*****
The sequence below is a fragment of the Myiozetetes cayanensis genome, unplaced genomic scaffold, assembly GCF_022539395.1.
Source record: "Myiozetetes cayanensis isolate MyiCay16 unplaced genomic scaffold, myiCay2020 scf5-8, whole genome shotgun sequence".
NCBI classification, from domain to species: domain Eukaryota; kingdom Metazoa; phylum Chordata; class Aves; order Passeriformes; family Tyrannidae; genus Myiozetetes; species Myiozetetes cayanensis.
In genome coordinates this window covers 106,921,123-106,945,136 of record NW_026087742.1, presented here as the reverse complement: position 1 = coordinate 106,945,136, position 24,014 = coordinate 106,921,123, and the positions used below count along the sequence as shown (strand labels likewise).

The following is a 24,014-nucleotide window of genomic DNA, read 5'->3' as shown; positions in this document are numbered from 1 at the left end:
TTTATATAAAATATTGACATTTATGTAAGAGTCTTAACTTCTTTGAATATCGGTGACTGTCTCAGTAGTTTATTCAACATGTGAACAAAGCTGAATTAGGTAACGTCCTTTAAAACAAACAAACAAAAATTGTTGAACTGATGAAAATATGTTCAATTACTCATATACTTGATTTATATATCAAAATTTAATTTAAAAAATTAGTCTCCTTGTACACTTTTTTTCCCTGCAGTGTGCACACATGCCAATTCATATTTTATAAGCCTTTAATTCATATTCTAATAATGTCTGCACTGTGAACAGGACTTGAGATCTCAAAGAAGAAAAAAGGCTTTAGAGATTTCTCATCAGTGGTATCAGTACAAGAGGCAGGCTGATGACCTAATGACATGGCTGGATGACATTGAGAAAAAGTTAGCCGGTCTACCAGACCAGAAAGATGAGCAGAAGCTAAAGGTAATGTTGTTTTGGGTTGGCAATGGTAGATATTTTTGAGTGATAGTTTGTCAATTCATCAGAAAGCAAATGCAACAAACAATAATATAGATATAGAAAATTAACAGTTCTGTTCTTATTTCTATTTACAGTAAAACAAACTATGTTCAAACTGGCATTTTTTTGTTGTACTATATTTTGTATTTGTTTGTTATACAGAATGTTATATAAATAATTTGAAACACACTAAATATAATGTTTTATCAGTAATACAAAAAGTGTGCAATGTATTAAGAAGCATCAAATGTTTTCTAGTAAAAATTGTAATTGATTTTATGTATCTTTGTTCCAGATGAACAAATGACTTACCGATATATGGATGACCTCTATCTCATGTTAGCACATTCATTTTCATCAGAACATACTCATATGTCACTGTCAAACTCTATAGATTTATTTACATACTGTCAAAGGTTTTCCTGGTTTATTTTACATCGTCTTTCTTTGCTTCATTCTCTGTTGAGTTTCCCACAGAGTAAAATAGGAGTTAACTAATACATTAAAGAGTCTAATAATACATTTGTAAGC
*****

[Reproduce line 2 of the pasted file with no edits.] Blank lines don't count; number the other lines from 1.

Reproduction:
Source record: "Myiozetetes cayanensis isolate MyiCay16 unplaced genomic scaffold, myiCay2020 scf5-8, whole genome shotgun sequence".